Distraction is actually a symptom of another characteristic, that of “dispersion” of the consciousness. If we take the time to observe our own sense of awareness we find that it seems to be primarily on the surface of our being, receiving sense perceptions, reacting to people, things, events and circumstances and otherwise busying itself with all the details of the external life. From time to time we may experience a centred, indrawn state of awareness where we feel ourselves to be ‘self-contained’, so to speak, and thus, at peace. We may also meet people, from time to time, who seem to have a powerful presence without, however, any overt action on their part. We feel the concentrated nature of their being. This is different from those who actively assert their power in situations and who try to control or overwhelm others through active intervention in the relationship. On the contrary, those who are simply ‘present’ with a powerful sense of a consciousness that is alert, gathered, and ‘grounded’ exert a subtle influence on their surroundings without trying.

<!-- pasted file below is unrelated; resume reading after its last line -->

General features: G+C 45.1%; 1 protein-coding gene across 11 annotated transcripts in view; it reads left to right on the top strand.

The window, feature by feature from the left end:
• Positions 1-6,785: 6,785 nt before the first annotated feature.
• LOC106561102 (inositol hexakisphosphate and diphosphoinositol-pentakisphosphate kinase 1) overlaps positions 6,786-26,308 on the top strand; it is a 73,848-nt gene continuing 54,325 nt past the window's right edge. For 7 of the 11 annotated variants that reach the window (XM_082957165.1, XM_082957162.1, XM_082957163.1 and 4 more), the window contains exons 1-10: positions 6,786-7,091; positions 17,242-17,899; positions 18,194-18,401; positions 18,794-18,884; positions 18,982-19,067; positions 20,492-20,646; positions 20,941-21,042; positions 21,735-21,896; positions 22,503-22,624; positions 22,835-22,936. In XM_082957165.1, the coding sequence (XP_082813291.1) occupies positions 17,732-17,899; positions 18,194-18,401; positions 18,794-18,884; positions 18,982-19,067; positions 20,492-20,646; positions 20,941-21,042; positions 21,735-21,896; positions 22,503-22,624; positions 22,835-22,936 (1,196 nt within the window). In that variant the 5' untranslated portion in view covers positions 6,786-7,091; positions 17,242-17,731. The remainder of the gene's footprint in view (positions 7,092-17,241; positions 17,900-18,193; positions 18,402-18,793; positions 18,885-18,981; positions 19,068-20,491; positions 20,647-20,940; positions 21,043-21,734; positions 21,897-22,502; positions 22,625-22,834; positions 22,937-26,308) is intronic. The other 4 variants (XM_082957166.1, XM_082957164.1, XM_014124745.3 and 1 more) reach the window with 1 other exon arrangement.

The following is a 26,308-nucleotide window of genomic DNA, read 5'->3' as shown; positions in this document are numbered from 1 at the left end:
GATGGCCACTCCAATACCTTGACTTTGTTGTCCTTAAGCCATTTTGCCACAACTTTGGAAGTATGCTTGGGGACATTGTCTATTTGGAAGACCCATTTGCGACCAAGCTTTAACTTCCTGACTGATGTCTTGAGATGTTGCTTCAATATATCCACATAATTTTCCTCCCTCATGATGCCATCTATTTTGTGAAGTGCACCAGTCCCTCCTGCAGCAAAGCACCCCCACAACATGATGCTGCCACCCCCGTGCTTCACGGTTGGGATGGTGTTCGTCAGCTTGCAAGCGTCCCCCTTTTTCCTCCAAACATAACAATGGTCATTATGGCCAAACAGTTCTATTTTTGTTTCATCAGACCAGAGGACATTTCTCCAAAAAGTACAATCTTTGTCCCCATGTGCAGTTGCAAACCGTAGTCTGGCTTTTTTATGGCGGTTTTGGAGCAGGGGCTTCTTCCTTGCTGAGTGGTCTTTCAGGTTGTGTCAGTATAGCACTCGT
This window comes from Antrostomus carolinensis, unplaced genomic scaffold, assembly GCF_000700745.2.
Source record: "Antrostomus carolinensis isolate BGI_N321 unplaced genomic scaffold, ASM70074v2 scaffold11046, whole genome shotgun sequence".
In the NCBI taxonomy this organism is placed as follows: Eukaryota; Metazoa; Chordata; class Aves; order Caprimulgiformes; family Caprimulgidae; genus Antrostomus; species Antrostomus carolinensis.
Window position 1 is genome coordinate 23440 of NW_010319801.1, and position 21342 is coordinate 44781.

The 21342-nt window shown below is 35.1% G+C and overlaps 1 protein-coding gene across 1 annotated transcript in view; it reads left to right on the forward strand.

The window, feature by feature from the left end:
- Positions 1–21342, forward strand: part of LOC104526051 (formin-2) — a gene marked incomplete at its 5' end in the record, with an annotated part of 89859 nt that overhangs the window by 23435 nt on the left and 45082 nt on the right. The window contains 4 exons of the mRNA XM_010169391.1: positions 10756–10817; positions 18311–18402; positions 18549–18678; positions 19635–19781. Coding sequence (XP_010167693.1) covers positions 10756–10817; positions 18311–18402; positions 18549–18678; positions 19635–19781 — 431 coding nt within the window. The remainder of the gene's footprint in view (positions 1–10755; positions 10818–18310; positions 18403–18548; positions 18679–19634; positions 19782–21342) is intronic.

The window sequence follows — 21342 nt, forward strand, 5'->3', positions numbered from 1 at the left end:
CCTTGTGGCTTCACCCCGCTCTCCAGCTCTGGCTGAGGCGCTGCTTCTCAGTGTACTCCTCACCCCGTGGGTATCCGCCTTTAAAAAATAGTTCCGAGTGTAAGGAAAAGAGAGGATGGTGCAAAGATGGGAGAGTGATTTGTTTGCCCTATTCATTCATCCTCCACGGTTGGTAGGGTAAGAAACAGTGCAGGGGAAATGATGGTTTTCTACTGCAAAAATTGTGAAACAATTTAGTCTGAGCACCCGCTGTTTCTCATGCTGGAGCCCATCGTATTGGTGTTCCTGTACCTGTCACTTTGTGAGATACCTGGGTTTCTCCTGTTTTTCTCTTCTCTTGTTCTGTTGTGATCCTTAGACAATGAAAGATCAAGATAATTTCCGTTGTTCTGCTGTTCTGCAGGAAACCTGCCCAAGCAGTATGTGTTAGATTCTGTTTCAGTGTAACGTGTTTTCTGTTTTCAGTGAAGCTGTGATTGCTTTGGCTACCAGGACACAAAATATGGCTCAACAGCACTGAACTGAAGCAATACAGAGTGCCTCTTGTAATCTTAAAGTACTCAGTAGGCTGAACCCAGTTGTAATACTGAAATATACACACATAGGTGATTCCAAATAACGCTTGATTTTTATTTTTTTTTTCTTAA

Dr. Dalal observes: “Associated with distraction is another characteristic of the normal state of consciousness, alluded to in the passage just quoted above, namely dispersion. In the normal state, consciousness is scattered, so to speak, in the superficial parts and movements of the being — physical, vital and mental. As the Mother observes: “One throws oneself out all the time; all the time one lives, as it were, outside oneself, in such a superficial sensation that it is almost as though one were outside oneself. As soon as one wants even to observe oneself a little, control oneself a little, simply know what is happening, one is always obliged to draw back or pull towards oneself, to pull inwards something which is constantly like that, on the surface. And it is this surface thing which meets all external contacts, puts you in touch with similar vibrations coming from others. That happens almost outside you. That is the constant dispersal of the ordinary consciousness.”
Dr. Dalal concludes: “The dispersed nature of the normally pervading consciousness stands in sharp contrast to the in-gathered and collected nature of the deeper consciousness.”
Sri Aurobindo and the Mother, Growing Within: The Psychology of Inner Development, Introduction, pp. vi-vii